49 Sutherland Avenue was halfway up the ladder. A wide spread of lawn lay between the street and the house. Space you owned. That was the definition of status. The trees were large and established, not newly planted. Newly planted might suggest they were still paying off the bond. He brought the sports car to a halt; a dog rushed up to sniff at the tyres, tail wagging.
‘Daddy, Daddy, you’re home!’
Emily was a butterfly, flutter-running across the lawn to meet him. He scooped her up to cuddle against his shoulder. One day he would need to find a man who could look after her as well as he did.
‘My plastic duck can float, Daddy. It can! Just like real ducks!’
His youngest son, Andrew, came out onto the veranda.
‘Hi,’ he said.
The word had a disgruntled edge to it. The boy was looking down at his Nikes; falling into step alongside them.
‘Had a good day?’ David asked him.
‘Yes and no,’ he said, eyes still downcast.
‘Why yes? Why no?’
David was smiling now. Waiting.
‘I got into the football team.’
David heard the grin.
‘Knew you could do it, put it there, mate.’ David dropped his briefcase onto the table. ‘I’m proud of you.’
Andrew stood leaning awkwardly on a barstool. David set Emily down, and moved behind the bar to pour himself a drink.
The words of endearment searched the quiet confines of the house. No reply. Ice clacked down into the glass.
‘I’m ready to listen to the “bad” now,’ he invited.
‘Mum says I can’t go to the disco tonight.’
The words were spread thick with disappointment and frustration.
‘Because I spoke to one of his teachers this afternoon, and it appears he should be spending a little more time with his maths textbook.’
Georgina was still a pleasure to look at, even after gifting him three children. Her hair was fresh-washed and shiny, the colour of fallen acorns.
‘Let the boy be,’ he exclaimed. ‘What’s the point of being young if you can’t have fun once in a while?’
‘Once in a while, yes, but discos two or three nights a week and failing one maths test after another?’
Andrew already knew he had won. His father always won. His father was on his side.
He raced up the stairs to his bedroom.
‘David!’ she exclaimed, exasperated.
‘Honey, he’s a kid for God’s sake. He knows what I expect from him. If I allow him free rein tonight, he’ll listen to reason about his maths results when I speak to him tomorrow. He and Malcolm know what it takes to get places in life.’
Georgina frowned, fingering skin-warmed pearls nestling at her throat.
‘I’m getting the feeling he’s not cut out for what you’ve planned for him, David. But he doesn’t want to disappoint you. Surely they should have a say in the choices you make for them?’
This was a part of David’s grand plan for their lives that she did not agree with, instinctively did not quite trust.
‘It’ll all work out,’ he said. ‘Malcolm was happy enough to enrol for the Masters in Business Administration, remember?’ He kissed her forehead. ‘I’m famished. Let’s eat.’
Much later, with her naked body warm and familiar against his, David lay and listened to the wind. The branches of a tree scratched insistently against the windowpane. They became the tentacles of an octopus: threatening them, attempting to reach them.
All in the imagination, David thought, as he drifted towards sleep, all in the imagination.
David Dunbar habitually arrived at work an hour early. It allowed him time to sort out his priorities for the day. His secretary brought him coffee at ten, her subdued scent greeting his senses like an old friend. She came to stand next to him.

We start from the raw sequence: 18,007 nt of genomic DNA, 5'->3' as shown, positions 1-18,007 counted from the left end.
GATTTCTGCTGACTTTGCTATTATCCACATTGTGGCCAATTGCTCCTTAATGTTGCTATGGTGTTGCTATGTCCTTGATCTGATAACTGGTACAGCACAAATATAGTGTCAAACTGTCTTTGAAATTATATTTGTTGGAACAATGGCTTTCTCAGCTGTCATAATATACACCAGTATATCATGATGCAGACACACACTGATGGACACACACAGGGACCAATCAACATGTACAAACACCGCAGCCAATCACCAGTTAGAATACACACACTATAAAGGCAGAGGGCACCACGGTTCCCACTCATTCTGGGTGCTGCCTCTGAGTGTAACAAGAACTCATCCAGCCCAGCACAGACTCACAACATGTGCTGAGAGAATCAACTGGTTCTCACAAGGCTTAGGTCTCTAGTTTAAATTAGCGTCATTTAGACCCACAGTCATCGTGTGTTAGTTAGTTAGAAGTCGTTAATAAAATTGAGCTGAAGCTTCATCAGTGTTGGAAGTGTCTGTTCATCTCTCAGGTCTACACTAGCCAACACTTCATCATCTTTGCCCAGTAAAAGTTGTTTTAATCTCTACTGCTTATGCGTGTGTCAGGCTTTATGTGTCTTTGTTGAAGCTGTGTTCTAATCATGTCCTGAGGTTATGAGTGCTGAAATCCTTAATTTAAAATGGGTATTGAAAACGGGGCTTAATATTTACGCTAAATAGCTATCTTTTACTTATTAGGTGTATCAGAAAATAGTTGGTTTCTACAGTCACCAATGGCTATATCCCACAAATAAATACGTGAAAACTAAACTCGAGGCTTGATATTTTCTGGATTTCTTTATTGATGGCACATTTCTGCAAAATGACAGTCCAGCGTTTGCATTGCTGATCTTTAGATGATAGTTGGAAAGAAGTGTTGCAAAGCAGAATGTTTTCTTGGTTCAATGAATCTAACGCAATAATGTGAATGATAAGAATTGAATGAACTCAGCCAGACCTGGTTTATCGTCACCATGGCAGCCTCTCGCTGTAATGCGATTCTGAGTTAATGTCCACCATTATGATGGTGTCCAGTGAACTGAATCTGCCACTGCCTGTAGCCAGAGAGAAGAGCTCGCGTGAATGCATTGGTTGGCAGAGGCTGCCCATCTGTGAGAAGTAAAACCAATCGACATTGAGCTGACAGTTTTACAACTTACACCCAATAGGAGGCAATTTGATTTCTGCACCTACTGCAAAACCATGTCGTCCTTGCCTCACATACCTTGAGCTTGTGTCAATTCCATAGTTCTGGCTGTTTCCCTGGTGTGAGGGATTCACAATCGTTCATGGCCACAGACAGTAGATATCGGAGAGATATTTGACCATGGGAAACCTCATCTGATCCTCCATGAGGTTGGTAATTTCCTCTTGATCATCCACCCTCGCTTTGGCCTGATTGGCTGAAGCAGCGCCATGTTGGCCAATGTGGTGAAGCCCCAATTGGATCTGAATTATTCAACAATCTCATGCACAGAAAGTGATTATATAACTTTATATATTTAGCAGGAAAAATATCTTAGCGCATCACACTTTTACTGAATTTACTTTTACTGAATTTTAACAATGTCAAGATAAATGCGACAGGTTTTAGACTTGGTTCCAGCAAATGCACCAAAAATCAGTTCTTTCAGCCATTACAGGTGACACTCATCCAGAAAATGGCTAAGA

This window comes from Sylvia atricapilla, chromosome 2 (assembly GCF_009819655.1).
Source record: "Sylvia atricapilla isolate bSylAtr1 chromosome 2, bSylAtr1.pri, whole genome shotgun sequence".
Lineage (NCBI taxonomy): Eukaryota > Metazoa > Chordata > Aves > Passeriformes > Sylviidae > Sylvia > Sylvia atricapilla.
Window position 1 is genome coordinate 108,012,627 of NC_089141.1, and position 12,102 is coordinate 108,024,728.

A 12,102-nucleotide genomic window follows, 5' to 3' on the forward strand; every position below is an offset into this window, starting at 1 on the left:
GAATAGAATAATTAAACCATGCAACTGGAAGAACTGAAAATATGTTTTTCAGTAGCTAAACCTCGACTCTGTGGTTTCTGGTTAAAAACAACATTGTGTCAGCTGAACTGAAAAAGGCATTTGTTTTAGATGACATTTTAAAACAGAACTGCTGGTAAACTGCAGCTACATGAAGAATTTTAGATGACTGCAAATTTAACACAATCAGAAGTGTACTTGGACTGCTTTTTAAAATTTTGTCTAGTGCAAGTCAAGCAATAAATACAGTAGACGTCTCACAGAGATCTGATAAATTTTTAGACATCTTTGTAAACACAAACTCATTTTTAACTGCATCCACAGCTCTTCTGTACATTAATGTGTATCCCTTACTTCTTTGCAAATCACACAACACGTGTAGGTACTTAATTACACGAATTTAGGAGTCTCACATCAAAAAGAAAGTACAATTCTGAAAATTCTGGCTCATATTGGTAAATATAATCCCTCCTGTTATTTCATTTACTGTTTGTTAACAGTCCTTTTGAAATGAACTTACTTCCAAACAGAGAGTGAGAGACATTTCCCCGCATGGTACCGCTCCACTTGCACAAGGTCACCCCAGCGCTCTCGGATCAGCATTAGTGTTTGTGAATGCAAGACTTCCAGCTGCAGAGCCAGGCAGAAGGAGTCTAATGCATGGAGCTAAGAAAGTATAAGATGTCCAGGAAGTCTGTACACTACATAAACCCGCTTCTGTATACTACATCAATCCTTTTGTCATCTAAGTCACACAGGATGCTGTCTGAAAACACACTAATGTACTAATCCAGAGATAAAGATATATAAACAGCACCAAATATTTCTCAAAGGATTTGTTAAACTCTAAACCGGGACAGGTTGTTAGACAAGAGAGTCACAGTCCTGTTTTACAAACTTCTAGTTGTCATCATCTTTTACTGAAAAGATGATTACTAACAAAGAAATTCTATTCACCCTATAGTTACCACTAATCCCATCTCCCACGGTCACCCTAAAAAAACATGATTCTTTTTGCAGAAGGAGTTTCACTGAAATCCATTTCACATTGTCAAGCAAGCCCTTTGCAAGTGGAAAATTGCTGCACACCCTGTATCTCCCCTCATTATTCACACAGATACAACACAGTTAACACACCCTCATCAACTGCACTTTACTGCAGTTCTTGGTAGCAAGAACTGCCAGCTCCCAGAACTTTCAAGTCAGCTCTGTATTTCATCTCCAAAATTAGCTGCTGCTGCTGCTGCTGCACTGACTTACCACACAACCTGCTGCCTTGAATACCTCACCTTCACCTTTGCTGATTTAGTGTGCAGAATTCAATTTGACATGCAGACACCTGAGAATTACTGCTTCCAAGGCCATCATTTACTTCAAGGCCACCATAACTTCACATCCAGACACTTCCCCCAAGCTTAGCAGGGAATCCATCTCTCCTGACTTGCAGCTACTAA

‘It’s time for a “Meeting-in-Progress” sign on the door,’ she teased.
He remained engrossed in the reports that lay on the desk in front of him.
‘Later,’ he said vaguely. But as his right hand reached for the handle of the stainless-steel mug embossed with the company logo, his left arm looped around her warm skirt-covered thighs.
‘Later,’ he repeated, with a gleam of anticipation in his glance as their eyes met.
‘Men who work hard should always be rewarded.’
He didn’t hear the promise in her comment, because he’d returned his attention to the lifeblood of the great beast he at last controlled.
‘The exertion has made me dizzy,’ he complained, after an early morning swim on the weekend. ‘A sign of old age creeping up on my youthful physique,’ he added hastily, seeing Georgina’s immediate look of concern. They both laughed.
‘Perhaps you should have your blood pressure checked,’ she coaxed. ‘Just to be on the safe side.’
She trailed her forefinger along his spine, following the vertebral stepping-stones down to the top of his moist togs.
‘I have a vested interest in your unfailing good health,’ she continued, unhooking her bikini top invitingly.
‘I’ll set up an appointment with Henry,’ he promised, calculating the weight of her breasts in his hands. If it’ll please her, he thought.
David was late for his appointment but the flustered new receptionist didn’t seem to notice. He sat on a padded chair and picked up a Reader’s Digest. He felt like a fool. Dressed in his smart business suit. Radiating good health. The old man in the corner coughed into the wrinkled skin of his hand. A weary-looking mother made ineffectual attempts to soothe a bawling, red-faced baby.
Dr Henry Chesterfield was thorough.
‘Too many late nights at the office recently,’ he concluded in a mildly accusing tone. ‘Burning the candle at both ends is never a good idea. You need to relax and eat properly if you don’t want to end up in my rooms anaemic and run down.’
‘I guess,’ David agreed, smiling inwardly to himself. Marilyn was an expert at wearing a man down.
‘We’ll take the necessary blood samples now, but call me for the results in about five days or so. I don’t expect anything untoward. I’ll send a script across to your office if it’s just a course of iron tablets you need.’